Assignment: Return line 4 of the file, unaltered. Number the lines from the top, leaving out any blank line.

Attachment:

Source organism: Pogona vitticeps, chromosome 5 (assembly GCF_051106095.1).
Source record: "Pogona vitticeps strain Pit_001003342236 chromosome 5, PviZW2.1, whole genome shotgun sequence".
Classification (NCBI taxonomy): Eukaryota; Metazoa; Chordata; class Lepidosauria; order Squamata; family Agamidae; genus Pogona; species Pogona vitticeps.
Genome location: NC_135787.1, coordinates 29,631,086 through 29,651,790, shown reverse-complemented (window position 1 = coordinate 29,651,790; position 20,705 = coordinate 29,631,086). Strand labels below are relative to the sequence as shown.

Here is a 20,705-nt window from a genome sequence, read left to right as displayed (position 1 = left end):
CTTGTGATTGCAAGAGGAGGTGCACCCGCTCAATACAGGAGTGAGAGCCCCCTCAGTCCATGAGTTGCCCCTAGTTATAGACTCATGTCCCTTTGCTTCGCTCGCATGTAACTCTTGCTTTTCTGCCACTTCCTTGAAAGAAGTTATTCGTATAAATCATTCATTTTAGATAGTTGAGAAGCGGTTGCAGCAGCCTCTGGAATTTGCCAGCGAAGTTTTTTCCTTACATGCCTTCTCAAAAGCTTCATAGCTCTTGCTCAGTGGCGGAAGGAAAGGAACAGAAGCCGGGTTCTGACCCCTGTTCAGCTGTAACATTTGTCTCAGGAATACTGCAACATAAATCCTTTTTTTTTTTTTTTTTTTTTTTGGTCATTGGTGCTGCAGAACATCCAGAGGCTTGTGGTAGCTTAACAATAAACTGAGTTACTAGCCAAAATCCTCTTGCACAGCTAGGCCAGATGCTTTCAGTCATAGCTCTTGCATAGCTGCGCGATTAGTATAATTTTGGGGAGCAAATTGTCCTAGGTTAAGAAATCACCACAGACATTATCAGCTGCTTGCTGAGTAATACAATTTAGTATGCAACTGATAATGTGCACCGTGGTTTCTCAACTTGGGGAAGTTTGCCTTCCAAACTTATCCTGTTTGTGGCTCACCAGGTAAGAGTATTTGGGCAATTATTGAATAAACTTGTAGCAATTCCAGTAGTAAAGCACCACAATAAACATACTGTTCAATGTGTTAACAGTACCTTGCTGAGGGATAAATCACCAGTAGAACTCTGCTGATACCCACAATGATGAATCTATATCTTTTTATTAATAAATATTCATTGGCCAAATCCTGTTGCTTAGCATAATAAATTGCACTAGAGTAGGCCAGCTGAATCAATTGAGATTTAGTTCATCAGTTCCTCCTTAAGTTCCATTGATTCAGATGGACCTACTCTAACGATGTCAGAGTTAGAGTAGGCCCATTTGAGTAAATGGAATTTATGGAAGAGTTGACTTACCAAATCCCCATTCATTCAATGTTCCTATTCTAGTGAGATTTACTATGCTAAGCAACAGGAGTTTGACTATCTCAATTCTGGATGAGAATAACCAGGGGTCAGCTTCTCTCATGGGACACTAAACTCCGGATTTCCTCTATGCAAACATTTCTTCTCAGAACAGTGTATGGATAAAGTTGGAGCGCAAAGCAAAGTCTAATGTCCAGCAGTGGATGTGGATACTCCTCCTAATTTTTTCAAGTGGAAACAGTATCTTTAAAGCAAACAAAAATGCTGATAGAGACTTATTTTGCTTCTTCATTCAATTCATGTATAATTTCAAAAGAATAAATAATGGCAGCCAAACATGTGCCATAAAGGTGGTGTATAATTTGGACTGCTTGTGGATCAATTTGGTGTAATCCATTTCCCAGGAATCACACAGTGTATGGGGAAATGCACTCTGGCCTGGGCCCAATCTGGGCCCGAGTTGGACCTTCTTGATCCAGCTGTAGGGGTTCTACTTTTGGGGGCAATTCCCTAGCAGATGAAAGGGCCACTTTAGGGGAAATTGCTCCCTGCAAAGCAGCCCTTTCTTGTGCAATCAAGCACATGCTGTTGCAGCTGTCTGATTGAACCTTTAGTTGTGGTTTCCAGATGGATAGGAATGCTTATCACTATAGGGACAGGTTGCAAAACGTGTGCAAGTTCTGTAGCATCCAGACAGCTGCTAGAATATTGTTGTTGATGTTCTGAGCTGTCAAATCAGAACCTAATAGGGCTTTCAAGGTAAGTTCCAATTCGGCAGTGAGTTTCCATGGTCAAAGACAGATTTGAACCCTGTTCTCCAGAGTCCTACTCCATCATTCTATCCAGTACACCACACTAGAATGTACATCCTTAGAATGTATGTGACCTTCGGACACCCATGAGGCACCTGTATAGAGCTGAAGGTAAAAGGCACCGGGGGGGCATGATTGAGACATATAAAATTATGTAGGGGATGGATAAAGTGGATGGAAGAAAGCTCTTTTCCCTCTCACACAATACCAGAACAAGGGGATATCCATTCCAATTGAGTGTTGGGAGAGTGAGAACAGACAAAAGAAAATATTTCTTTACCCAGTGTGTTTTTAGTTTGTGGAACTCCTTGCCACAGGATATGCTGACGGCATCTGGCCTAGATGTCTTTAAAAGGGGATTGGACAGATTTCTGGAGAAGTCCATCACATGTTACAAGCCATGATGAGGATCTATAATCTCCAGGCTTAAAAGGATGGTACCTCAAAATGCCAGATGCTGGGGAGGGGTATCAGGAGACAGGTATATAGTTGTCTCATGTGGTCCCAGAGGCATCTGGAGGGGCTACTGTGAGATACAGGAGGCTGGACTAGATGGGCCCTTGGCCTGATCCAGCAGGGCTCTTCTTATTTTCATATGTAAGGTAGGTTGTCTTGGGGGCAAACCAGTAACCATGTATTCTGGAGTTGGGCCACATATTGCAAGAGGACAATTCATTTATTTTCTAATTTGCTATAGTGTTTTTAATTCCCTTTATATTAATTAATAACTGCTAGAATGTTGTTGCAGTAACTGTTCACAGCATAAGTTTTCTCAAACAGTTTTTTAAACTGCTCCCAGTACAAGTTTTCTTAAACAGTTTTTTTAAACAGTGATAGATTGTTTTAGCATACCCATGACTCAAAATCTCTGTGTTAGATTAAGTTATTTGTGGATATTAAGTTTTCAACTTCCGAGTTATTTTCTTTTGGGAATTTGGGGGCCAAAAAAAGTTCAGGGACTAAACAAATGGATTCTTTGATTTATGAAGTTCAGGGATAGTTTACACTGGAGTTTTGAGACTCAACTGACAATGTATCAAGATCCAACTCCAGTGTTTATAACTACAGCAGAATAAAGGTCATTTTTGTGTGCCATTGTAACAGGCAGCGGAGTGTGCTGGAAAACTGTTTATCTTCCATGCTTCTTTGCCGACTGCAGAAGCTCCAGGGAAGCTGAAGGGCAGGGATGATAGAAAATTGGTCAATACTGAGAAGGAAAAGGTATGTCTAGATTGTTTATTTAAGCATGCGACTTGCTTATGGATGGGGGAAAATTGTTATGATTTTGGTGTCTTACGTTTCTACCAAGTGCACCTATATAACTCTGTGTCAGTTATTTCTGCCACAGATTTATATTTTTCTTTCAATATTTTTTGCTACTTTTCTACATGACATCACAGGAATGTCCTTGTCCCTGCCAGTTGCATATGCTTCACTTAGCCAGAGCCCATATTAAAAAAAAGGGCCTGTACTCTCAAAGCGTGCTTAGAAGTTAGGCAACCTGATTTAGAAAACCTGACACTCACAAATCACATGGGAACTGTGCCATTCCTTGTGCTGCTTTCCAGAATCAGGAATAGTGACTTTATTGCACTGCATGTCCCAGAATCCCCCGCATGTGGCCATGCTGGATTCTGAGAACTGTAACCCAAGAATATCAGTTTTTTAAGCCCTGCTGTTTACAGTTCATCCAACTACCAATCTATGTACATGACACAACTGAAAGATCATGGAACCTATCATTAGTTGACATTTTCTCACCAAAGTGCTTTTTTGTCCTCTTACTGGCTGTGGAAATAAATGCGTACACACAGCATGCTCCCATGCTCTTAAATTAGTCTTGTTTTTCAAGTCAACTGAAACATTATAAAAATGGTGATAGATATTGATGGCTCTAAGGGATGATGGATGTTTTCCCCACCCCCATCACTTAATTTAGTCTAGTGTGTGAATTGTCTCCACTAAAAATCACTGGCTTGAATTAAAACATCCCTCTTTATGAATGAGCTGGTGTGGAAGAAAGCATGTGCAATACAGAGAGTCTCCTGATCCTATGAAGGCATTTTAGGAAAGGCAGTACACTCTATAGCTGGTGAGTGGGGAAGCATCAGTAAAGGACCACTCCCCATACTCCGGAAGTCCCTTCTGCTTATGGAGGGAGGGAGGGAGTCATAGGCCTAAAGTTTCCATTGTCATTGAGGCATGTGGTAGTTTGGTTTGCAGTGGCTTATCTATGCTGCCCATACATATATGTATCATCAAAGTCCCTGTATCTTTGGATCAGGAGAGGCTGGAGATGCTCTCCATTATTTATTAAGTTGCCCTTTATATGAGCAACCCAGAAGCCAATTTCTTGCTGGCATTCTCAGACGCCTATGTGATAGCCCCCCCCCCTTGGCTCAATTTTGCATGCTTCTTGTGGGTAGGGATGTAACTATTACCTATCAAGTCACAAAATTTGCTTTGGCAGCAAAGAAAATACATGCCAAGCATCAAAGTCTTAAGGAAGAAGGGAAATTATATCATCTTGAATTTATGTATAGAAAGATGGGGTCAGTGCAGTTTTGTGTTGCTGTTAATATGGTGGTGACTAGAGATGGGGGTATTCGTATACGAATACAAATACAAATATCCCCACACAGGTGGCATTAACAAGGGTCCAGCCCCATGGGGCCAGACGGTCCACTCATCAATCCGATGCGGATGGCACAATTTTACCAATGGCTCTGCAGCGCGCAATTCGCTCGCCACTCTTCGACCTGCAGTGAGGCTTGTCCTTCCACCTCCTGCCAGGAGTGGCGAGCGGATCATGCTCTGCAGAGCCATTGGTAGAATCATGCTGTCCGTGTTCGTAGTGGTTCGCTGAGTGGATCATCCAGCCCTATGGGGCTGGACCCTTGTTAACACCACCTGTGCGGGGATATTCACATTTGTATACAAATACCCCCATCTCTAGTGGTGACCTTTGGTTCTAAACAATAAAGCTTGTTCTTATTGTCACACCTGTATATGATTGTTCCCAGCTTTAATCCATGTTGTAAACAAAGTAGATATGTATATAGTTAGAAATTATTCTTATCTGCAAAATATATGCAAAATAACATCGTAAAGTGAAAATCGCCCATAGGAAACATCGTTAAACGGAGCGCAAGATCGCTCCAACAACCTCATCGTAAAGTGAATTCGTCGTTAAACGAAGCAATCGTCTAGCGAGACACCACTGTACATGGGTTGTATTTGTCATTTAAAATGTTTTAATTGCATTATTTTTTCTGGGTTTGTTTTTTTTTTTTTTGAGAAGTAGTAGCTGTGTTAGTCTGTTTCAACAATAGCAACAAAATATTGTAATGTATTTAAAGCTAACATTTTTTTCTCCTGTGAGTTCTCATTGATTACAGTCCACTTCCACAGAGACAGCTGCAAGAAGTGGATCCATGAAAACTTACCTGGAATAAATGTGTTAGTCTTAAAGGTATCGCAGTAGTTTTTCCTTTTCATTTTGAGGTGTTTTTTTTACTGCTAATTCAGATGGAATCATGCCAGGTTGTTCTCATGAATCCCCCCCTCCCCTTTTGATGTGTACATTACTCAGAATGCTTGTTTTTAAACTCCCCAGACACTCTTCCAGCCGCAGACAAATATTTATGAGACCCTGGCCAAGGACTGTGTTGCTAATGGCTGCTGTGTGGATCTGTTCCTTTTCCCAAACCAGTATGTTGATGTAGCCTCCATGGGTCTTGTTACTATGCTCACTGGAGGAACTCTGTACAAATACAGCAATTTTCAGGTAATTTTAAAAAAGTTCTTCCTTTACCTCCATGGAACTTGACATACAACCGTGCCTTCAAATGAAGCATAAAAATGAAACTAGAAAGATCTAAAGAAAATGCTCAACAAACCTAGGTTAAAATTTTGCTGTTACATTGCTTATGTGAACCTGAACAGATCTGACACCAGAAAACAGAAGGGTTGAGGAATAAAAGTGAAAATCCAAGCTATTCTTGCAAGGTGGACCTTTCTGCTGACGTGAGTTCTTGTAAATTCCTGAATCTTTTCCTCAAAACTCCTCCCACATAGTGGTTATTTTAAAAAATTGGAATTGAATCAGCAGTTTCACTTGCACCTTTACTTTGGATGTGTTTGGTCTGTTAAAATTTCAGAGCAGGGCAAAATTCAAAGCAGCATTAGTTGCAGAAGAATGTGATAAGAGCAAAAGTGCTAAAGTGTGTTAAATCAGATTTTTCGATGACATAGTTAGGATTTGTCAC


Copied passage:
Genome location: NC_135787.1, coordinates 29,631,086 through 29,651,790, shown reverse-complemented (window position 1 = coordinate 29,651,790; position 20,705 = coordinate 29,631,086). Strand labels below are relative to the sequence as shown.